Sunday, June 01, 2008

Freedom of Summer Past

A few of the bloggers that I read have made mention of the beginning of summer vacation for their school-age children, and are busy making plans to keep the kids busy for the next two months or so. Back in my day, my mom made plans for my summer holidays to an extent, but once my older brother turned the legal age for babysitting, I think 12, we were pretty much left to do our own thing. There really wasn't a lot of choice for a single mother of two, who didn't have the resources to send us to camp for the whole summer. Some will argue that times were different back then, and maybe they were, but I have always been proud/smug/amazed at how independent we were at ages 9 and 12, due to the amount of rope we were given to hang ourselves with.

Sleeping in late was high on our daily agenda. Once we were up, we watched a LOT of TV. Re-runs of Alice stand out in my memory, along with Different Strokes, and The Facts of Life. Game shows, cooking shows, whatever - we just kept watching. By mid-morning, we would make our own breakfasts. Sometimes we had cereal, but I do remember frying bacon and/or eggs all by ourselves as we prepared our BLT or western sandwiches. Frying. Wow. No microwave option at the time either. Think of a nine year old that you know - now imagine his or her parents giving him or her permission to fry something while home alone. I can't see it happening. As scary as that sounds though, we really could take care of our basic needs by ourselves.

At some point in the day, I would typically hook up with my best friend who lived next door, and we would head off to the pool that was available to all residents of the townhouses that we lived in. No sunscreen of course, but who needed it back then? There was an actual life-guard working there, which was pretty much the most supervision we had during the hours between 9 and 5. The lifeguard was probably 14 or so, and I remember her sending us to the store to pick up powdered donuts for her, which she kindly shared. We were always running off to the store, the second either of us managed to come up with any amount of money. One of the nearby stores was forbidden to us by our parents who weren't comfortable the the crowd that hung out there, but we just HAD to go there, 'cause that was the best place for beef patties, and possibly cream soda flavoured freezies which just popped into my head. Memory or pregnancy craving? Who knows? We also walked over to the local mall on many occasions, and once again, although it felt like a perfectly safe activity, I still can't see anyone letting their nine-year-olds do the same. Correct me if I'm wrong.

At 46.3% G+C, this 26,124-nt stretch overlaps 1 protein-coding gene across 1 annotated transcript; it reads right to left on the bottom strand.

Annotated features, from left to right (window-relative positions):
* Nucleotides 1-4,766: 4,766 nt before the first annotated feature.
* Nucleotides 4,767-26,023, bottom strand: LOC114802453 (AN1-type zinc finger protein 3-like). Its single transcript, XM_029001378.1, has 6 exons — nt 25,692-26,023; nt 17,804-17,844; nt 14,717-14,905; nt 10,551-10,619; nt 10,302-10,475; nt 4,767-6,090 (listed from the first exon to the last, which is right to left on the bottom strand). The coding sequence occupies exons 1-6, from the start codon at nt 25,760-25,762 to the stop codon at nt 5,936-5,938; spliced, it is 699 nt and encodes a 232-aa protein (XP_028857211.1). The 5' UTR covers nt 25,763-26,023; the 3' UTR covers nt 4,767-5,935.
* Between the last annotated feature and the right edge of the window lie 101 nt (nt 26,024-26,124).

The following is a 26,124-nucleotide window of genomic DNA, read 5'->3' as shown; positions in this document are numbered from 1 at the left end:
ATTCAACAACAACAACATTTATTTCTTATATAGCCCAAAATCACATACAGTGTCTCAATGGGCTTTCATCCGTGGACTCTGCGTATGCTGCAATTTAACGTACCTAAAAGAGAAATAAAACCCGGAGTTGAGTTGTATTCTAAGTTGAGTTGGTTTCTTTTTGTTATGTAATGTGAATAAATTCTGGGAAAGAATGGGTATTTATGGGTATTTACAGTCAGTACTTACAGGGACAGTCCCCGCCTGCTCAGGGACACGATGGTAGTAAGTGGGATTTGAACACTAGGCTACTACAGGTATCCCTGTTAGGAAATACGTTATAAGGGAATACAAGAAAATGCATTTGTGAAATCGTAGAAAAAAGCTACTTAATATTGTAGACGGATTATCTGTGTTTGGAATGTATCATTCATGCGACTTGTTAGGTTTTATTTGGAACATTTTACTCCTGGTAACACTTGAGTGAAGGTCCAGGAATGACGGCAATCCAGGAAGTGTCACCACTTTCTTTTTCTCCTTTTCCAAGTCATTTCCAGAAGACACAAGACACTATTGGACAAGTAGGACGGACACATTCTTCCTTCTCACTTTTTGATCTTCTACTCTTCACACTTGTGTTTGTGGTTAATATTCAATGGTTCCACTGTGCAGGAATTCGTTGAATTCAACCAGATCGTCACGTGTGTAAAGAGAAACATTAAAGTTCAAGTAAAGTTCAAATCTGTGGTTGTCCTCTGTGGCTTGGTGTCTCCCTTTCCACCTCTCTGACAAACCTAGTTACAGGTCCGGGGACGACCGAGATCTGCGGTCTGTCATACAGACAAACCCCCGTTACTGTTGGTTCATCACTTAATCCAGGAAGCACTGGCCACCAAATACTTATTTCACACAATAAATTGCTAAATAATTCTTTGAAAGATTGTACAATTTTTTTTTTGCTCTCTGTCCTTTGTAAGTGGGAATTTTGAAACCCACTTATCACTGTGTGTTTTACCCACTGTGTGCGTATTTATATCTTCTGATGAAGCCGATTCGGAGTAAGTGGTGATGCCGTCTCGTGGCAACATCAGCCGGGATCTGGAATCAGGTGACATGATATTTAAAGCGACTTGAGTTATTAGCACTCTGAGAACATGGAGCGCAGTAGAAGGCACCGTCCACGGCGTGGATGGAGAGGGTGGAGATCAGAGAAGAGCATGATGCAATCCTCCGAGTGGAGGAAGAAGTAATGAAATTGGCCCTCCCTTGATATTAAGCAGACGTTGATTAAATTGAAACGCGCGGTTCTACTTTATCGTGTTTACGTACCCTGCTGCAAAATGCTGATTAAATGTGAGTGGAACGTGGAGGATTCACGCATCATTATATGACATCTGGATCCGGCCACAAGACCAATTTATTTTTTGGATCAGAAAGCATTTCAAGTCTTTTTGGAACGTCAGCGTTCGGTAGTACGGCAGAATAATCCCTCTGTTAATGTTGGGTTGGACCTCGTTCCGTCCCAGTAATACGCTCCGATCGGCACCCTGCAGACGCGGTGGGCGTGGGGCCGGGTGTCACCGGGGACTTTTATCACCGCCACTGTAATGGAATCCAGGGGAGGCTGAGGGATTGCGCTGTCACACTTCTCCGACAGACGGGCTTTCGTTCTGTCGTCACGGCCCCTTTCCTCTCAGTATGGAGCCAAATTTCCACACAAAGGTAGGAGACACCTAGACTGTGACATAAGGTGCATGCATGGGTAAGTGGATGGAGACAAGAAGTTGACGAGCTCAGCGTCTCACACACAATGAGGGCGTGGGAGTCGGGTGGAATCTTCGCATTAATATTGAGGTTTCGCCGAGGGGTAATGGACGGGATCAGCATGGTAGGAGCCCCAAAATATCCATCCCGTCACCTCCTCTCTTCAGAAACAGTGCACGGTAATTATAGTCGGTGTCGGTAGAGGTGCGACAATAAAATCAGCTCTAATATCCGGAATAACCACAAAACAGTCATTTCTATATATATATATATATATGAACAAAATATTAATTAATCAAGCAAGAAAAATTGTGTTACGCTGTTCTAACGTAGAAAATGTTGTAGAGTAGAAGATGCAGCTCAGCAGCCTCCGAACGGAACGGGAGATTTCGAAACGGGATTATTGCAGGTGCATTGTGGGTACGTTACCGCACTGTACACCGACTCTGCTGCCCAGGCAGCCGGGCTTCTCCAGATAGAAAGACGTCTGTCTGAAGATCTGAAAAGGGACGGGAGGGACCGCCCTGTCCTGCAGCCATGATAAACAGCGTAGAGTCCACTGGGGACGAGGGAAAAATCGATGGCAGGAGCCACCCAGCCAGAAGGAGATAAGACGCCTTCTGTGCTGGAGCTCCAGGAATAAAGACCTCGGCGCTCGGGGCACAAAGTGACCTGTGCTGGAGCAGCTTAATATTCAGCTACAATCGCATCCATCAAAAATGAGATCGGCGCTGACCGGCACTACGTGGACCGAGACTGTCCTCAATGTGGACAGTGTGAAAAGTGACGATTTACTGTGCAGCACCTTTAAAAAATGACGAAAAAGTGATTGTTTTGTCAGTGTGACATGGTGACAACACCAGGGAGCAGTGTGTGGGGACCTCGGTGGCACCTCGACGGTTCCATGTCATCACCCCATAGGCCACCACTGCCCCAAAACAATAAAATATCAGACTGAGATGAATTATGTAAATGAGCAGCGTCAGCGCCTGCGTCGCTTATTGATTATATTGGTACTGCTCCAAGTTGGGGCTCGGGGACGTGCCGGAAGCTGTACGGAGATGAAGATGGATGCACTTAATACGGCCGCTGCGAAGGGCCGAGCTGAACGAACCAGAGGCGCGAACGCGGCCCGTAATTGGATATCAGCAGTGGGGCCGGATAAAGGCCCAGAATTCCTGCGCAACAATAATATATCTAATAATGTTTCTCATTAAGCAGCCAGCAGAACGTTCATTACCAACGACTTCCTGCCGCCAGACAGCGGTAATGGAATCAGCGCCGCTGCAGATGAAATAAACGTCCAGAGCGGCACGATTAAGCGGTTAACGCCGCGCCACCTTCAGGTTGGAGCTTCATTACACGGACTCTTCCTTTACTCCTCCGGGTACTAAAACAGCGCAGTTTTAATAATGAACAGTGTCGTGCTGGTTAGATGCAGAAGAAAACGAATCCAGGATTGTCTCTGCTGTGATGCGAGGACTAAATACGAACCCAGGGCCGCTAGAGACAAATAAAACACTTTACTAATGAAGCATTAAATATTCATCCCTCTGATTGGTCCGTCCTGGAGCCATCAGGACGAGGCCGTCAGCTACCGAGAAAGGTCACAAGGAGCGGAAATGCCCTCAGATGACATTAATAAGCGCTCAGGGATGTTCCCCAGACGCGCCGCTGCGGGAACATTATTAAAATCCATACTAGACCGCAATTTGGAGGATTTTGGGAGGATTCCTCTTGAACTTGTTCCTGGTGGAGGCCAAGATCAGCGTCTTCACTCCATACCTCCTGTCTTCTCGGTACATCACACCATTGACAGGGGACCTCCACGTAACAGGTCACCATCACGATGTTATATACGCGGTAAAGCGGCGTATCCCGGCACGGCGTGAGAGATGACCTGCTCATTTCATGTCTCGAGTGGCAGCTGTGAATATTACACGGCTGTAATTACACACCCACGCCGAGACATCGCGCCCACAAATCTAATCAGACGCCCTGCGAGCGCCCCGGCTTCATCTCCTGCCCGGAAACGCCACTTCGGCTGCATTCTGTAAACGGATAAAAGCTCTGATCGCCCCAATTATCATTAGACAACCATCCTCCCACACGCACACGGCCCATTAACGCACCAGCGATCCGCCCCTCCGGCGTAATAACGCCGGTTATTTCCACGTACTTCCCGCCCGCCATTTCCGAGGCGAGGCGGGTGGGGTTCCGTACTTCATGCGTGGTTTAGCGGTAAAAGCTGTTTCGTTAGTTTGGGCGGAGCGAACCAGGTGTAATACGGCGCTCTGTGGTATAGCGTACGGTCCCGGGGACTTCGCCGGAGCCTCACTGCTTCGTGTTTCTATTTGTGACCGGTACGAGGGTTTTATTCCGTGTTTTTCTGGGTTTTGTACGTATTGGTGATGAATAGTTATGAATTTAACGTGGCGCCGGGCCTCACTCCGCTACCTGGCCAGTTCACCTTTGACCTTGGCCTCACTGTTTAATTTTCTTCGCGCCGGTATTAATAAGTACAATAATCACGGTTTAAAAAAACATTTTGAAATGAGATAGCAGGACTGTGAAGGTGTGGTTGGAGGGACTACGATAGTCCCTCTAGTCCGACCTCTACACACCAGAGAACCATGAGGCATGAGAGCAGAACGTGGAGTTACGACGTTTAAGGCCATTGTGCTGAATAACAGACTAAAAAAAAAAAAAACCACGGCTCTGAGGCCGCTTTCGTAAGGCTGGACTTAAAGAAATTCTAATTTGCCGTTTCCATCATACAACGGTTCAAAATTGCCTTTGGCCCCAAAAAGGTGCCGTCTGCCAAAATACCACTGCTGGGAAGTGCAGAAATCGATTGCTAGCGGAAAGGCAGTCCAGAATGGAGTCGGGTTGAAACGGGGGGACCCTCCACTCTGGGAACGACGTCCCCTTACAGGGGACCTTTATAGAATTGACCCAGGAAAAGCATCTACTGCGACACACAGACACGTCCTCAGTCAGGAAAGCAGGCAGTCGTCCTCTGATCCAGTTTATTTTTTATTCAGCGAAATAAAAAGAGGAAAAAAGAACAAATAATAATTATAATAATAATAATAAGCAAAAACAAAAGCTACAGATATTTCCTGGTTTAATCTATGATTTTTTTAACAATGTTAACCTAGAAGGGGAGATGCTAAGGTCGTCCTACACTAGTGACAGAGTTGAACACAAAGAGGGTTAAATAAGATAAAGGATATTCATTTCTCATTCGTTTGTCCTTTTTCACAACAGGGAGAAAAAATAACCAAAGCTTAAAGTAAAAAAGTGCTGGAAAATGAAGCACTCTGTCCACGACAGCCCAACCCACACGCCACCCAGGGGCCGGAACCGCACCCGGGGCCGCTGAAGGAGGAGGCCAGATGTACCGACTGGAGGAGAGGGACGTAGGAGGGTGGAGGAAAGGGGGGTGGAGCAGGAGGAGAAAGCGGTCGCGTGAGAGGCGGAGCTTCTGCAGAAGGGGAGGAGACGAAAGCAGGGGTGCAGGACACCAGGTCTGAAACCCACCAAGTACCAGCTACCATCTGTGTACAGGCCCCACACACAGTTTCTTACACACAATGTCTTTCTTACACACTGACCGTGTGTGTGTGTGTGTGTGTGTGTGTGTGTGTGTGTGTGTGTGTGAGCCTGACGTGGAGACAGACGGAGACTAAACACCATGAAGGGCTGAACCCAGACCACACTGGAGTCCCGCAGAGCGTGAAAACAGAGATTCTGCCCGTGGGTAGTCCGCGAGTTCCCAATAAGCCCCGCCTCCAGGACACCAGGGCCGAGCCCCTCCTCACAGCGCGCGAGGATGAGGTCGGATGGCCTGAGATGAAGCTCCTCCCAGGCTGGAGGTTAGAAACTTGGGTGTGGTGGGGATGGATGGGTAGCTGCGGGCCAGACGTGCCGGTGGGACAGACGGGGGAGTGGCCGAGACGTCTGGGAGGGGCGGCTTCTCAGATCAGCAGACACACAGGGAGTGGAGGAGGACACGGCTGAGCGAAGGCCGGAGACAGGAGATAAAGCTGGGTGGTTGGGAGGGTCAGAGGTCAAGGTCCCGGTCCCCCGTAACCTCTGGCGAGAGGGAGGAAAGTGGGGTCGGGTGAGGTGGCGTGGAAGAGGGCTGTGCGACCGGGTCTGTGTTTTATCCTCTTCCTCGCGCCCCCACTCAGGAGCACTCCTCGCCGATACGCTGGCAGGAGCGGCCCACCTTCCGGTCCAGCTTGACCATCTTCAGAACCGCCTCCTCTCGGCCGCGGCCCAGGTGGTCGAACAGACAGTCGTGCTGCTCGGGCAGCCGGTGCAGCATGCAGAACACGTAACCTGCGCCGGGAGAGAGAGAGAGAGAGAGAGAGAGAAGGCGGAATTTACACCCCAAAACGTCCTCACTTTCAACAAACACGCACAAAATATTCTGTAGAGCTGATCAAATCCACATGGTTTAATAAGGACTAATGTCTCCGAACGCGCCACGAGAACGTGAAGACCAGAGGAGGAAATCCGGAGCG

There is no doubt in my mind that society has us protecting our children way more than is probably necessary, although as a parent, I want to protect my children as much as I can. On the other hand, I would really like to allow for a certain amount of independence to promote growth. Reflecting back on those freedom days of summer, I really don't feel like I was ever in harm's way. We had relative street smarts, and learned to make good decisions. I wish I knew how to pass these skills on to my kids given the current social climate, where things may or may not be worse than they were, but fear is at an all-time high.

8 comments:

Chantal said...